[xix] First, the incremental cost of the policy can be transparently derived from the sum of the “spot-market gap” payments. Second, if electricity prices increase over time, the FIT payment eventually converges to zero, as the spot price rises above the required FIT price. This also provides a concrete means of quantifying the hedge benefit of fixed-price FIT payments. Finally, the spot-market gap could be designed to represent the fluctuating REC value, which could be contracted in conjunction with wholesale electricity purchases. However, there would remain two main challenges to using this model in the United States: The first is that the spot-market price of electricity is not transparent everywhere in the United States, although it could be represented using the utility’s avoided cost of generation or another similar cost estimation. Second, this model is much more complex to administer than a fixed-price model, which could add to the overall policy cost. Id.

[xx] Toby D. Couture et al., Nat. Renewable Energy Lab., Technical Report, A Policymaker’s Guide to Feed-in Tariff Policy Design 16 (July 2010). U.S. Dept. of Energy, DSIRE, http://www.dsireusa.org/.

[xxi] See Amanda H. Miller, Gainesville’s Program Makes Solar Installation Economically Viable (Jan. 20, 2011),  http://www.cleanenergyauthority.com/solar-energy-news/feed-in-tariff-makes-florida-solar-installation-possible-012011/.

[xxii] For more information on the program you can reference the Department of Energy’s database at http://www.dsireusa.org/incentives/incentive.cfm?Incentive_Code=OR134F&re=1&ee=1.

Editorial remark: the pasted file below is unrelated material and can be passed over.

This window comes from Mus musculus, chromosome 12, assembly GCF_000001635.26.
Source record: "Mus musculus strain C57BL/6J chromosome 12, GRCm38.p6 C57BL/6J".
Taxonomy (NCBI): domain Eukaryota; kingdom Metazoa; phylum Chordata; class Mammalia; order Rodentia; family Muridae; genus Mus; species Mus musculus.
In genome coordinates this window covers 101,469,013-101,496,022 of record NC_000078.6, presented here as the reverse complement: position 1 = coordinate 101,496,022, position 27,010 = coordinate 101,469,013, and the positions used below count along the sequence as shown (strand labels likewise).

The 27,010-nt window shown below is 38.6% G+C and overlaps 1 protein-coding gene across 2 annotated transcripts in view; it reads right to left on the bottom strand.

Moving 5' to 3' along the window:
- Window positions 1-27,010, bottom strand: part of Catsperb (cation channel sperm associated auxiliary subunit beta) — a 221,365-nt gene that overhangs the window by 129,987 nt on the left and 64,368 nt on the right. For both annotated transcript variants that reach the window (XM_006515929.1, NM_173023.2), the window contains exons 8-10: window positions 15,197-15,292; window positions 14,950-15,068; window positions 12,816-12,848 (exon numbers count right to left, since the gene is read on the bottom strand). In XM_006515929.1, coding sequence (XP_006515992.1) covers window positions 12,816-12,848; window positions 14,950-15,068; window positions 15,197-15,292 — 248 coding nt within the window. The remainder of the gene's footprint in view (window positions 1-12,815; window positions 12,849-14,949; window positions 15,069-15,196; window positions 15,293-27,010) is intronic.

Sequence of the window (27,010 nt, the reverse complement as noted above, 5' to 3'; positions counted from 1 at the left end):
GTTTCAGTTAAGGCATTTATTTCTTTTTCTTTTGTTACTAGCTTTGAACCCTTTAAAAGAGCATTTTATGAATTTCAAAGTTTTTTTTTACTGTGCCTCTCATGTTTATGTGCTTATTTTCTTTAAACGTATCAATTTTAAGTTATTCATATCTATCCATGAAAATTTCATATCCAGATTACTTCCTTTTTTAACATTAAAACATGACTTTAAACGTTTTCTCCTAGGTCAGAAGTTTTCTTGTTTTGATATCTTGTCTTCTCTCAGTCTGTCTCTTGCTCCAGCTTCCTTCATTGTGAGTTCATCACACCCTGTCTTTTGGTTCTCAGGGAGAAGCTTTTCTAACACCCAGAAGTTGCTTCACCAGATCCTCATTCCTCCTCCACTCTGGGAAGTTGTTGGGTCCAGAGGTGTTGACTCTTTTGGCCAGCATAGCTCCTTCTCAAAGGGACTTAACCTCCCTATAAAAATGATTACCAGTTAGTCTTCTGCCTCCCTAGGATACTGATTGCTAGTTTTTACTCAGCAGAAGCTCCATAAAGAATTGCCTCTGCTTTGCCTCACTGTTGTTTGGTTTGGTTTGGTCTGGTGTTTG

[xxiii] Lee van der Voo, New Rates set for Oregon’s Feed-In Tariff Program, Sustainable Business Oregon (Sept. 21, 2010), http://www.sustainablebusinessoregon.com/articles/2010/09/new_rates_set_for_oregons_feed-in_tariff_program.html.

[xxiv] Id.

[xxv] Id.

[xxvi] OR HB 3039 § 2 (2009).

[xxvii] Id.

[xxviii] Scott Hempling et al., Nat. Renewable Energy Lab, Technical Report, Renewable Energy Prices in State-Level Feed-In Tariffs: Federal Law Constraints and Possible Solutions iv (Jan. 2010).

[xxix] Id. at v.

[xxx] Id. at 40 Figure 1.

[xxxi] Id.

[xxxii] Hempling, supra note 26, at 46–47. See also Couture, supra note 18, at 18.

[xxxiii] See Ca. Public Utilities Comm., 133 FERC ¶ 61,059 (Oct. 21st 2010).

[xxxiv] Id. at para. 26 (stating that the “state may take into account obligations imposed by the state that, for example, utilities purchase energy from particular sources of energy or for a long duration”).

[xxxv]Cory, supra note 1, at 8.

under: Energy

Comments are closed.